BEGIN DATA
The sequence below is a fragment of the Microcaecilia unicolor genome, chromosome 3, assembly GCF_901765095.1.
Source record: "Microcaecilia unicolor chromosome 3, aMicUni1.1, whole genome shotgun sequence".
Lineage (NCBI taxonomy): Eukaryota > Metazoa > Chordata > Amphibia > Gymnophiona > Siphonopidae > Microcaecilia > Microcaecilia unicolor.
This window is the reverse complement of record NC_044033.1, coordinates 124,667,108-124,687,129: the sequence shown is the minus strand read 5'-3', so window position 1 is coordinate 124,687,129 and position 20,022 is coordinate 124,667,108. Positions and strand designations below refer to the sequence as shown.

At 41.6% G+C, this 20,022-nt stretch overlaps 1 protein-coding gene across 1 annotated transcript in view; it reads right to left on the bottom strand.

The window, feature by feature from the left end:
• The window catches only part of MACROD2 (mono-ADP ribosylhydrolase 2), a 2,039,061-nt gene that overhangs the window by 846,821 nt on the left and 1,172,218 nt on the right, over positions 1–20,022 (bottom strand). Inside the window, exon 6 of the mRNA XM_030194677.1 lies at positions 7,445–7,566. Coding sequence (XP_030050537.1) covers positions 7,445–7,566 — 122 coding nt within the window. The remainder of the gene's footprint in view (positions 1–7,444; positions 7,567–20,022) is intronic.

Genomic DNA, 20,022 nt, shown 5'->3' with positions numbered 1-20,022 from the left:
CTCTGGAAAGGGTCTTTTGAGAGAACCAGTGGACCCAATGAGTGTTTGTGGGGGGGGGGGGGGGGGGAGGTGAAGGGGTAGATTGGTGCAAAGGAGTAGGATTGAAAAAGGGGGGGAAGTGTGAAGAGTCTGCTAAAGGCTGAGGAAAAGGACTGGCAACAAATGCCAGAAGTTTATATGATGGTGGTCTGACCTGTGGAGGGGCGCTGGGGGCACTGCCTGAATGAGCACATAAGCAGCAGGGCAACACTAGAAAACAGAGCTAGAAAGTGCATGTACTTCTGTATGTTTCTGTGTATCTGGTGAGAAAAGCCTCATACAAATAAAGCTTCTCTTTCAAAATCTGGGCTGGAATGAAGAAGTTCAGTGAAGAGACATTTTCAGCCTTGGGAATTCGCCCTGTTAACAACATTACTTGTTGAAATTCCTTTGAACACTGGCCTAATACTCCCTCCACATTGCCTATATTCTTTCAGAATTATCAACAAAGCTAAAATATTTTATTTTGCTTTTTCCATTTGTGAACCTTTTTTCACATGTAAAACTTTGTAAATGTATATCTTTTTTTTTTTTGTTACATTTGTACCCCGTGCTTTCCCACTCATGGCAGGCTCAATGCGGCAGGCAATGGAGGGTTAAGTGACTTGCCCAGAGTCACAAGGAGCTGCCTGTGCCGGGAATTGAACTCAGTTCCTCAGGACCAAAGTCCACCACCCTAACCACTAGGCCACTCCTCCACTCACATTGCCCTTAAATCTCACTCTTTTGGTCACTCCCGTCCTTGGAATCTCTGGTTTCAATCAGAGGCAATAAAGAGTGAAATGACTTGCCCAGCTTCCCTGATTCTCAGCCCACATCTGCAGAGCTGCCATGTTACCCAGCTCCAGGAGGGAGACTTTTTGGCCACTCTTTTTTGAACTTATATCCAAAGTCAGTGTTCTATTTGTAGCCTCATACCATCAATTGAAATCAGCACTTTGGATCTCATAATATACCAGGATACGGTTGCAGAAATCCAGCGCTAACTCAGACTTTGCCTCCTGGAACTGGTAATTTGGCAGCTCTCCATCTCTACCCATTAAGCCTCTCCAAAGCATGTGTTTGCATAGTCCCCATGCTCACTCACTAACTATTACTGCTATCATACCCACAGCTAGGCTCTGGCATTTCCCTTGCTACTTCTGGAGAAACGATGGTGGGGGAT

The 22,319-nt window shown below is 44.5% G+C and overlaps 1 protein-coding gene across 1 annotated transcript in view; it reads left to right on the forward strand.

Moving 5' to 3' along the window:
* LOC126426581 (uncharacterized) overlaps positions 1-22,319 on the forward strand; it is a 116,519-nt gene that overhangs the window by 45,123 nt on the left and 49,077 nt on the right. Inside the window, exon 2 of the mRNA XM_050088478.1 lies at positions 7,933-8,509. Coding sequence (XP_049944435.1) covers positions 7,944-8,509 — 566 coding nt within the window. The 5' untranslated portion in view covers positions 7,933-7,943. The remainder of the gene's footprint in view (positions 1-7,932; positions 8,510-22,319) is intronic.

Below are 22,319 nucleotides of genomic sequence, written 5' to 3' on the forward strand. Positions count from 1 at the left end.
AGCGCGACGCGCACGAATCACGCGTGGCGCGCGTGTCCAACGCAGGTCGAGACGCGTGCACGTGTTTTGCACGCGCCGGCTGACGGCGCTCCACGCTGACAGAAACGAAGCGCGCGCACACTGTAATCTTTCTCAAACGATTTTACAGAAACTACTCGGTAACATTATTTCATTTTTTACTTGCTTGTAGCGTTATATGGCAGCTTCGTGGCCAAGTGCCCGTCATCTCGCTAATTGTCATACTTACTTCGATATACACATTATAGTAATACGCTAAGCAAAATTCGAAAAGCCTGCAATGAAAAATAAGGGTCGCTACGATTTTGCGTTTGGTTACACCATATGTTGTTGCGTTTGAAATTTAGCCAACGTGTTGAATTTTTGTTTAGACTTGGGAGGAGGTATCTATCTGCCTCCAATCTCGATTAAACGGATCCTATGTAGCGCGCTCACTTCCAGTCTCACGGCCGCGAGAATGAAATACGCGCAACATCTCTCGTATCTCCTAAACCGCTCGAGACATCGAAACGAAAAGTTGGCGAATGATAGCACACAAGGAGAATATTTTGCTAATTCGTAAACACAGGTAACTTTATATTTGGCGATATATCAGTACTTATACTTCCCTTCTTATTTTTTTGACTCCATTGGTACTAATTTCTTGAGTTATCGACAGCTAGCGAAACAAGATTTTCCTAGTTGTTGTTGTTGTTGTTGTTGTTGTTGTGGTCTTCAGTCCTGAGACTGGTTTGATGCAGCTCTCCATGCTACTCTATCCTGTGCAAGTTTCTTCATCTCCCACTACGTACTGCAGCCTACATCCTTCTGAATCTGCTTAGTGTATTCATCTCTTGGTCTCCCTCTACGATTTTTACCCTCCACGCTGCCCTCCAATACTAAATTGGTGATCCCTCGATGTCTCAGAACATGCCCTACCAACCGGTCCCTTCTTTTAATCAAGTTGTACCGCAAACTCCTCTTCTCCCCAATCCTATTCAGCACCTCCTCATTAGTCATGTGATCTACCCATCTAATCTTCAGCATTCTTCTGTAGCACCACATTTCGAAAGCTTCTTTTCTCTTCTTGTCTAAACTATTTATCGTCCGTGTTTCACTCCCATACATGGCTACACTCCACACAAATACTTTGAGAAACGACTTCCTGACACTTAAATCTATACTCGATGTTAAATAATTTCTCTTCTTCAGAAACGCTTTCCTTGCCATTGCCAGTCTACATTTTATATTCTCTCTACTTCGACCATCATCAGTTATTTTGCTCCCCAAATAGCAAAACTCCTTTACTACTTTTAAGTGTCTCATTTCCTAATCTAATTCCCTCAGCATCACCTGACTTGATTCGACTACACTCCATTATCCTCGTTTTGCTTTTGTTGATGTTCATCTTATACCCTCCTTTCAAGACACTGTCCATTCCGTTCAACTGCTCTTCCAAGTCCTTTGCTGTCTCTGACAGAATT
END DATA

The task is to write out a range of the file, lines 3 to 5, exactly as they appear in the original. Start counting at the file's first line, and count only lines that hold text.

Lineage (NCBI taxonomy): Eukaryota > Metazoa > Chordata > Amphibia > Gymnophiona > Siphonopidae > Microcaecilia > Microcaecilia unicolor.
This window is the reverse complement of record NC_044033.1, coordinates 124,667,108-124,687,129: the sequence shown is the minus strand read 5'-3', so window position 1 is coordinate 124,687,129 and position 20,022 is coordinate 124,667,108. Positions and strand designations below refer to the sequence as shown.

At 41.6% G+C, this 20,022-nt stretch overlaps 1 protein-coding gene across 1 annotated transcript in view; it reads right to left on the bottom strand.